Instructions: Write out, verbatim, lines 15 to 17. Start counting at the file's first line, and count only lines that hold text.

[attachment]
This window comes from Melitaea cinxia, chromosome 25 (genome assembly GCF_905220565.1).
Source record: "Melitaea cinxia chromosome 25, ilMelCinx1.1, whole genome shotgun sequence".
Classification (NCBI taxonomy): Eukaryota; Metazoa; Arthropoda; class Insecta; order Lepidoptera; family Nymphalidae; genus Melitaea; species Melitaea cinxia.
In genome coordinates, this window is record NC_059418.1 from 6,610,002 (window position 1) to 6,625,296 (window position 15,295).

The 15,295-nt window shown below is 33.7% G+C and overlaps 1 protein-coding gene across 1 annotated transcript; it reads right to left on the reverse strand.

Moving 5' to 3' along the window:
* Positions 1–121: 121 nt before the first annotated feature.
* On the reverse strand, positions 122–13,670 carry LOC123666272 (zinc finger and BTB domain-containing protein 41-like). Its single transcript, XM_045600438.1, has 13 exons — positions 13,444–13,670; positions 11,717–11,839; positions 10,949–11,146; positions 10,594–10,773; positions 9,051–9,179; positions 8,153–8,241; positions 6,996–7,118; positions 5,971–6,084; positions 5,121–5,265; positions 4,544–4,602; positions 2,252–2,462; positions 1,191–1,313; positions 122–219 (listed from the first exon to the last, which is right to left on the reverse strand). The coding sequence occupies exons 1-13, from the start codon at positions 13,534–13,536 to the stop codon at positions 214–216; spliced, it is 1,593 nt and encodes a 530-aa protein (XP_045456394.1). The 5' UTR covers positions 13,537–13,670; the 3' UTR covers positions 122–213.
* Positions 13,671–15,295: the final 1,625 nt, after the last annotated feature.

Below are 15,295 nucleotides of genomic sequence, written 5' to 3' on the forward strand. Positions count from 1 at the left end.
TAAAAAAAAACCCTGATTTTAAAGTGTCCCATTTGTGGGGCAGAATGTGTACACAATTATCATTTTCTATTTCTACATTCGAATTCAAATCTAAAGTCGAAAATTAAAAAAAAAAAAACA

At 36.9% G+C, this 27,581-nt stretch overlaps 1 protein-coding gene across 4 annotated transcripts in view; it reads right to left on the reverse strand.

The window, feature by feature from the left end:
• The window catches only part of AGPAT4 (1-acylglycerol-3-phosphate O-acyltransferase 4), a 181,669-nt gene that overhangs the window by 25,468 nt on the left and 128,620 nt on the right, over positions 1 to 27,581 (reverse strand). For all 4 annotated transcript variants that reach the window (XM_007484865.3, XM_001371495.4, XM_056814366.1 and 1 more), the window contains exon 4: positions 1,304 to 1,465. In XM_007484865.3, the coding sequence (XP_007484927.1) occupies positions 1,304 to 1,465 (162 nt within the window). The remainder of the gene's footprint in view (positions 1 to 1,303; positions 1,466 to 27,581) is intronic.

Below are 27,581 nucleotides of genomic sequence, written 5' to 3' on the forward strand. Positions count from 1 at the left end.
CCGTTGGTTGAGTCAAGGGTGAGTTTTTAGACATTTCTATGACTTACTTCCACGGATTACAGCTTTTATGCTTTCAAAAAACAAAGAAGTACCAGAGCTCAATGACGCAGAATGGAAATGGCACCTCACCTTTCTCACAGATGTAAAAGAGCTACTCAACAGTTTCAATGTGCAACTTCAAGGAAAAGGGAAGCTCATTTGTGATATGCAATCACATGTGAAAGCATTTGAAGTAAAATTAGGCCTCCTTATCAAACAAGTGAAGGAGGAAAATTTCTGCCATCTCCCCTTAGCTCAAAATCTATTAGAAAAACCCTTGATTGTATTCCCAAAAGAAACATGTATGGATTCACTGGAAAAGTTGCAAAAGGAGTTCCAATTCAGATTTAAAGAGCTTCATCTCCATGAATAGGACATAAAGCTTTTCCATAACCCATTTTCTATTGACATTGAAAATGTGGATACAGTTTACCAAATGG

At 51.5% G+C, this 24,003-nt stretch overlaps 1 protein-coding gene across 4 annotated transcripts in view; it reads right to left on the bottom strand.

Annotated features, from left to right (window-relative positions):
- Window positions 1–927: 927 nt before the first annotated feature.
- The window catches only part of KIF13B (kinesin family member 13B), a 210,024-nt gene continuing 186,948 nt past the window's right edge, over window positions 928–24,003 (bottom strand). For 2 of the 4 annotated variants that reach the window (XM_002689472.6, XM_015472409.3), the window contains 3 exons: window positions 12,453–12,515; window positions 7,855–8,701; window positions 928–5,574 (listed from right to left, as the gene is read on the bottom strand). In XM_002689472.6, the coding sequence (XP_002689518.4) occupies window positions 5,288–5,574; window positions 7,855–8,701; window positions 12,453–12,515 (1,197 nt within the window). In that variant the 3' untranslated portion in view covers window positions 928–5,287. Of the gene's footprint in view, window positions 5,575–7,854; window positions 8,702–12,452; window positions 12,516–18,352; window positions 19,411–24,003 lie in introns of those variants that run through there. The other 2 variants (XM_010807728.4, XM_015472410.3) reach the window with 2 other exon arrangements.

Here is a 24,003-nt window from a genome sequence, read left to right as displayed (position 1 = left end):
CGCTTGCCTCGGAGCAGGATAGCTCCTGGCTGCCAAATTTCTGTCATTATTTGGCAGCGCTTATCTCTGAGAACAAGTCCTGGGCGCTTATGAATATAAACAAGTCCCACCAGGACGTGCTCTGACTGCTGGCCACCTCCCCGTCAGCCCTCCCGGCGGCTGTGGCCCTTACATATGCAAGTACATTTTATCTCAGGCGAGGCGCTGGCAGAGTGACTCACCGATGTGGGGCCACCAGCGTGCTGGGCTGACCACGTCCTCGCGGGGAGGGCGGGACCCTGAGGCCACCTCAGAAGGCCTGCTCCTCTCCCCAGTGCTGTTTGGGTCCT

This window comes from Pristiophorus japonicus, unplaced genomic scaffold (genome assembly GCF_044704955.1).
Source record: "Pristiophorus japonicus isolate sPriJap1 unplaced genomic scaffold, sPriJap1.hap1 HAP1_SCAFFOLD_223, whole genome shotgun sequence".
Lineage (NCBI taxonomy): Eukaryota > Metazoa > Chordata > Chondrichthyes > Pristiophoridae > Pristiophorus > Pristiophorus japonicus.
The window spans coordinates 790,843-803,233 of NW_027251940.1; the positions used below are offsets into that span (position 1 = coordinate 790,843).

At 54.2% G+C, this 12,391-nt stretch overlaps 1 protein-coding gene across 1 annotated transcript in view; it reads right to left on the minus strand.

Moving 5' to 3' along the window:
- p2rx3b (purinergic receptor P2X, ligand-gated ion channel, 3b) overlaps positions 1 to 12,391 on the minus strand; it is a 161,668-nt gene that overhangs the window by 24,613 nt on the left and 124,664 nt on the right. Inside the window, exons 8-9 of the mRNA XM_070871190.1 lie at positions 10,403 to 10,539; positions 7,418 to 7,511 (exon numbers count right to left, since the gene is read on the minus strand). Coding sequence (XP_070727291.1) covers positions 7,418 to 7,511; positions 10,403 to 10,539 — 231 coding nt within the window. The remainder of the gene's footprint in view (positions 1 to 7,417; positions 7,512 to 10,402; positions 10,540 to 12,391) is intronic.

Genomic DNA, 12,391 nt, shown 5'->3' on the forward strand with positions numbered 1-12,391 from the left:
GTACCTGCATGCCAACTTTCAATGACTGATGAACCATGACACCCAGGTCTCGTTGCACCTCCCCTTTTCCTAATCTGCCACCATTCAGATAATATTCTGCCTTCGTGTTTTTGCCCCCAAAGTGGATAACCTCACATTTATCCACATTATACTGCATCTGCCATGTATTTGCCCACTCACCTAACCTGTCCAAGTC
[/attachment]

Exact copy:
Below are 27,581 nucleotides of genomic sequence, written 5' to 3' on the forward strand. Positions count from 1 at the left end.
CCGTTGGTTGAGTCAAGGGTGAGTTTTTAGACATTTCTATGACTTACTTCCACGGATTACAGCTTTTATGCTTTCAAAAAACAAAGAAGTACCAGAGCTCAATGACGCAGAATGGAAATGGCACCTCACCTTTCTCACAGATGTAAAAGAGCTACTCAACAGTTTCAATGTGCAACTTCAAGGAAAAGGGAAGCTCATTTGTGATATGCAATCACATGTGAAAGCATTTGAAGTAAAATTAGGCCTCCTTATCAAACAAGTGAAGGAGGAAAATTTCTGCCATCTCCCCTTAGCTCAAAATCTATTAGAAAAACCCTTGATTGTATTCCCAAAAGAAACATGTATGGATTCACTGGAAAAGTTGCAAAAGGAGTTCCAATTCAGATTTAAAGAGCTTCATCTCCATGAATAGGACATAAAGCTTTTCCATAACCCATTTTCTATTGACATTGAAAATGTGGATACAGTTTACCAAATGG

At 51.5% G+C, this 24,003-nt stretch overlaps 1 protein-coding gene across 4 annotated transcripts in view; it reads right to left on the bottom strand.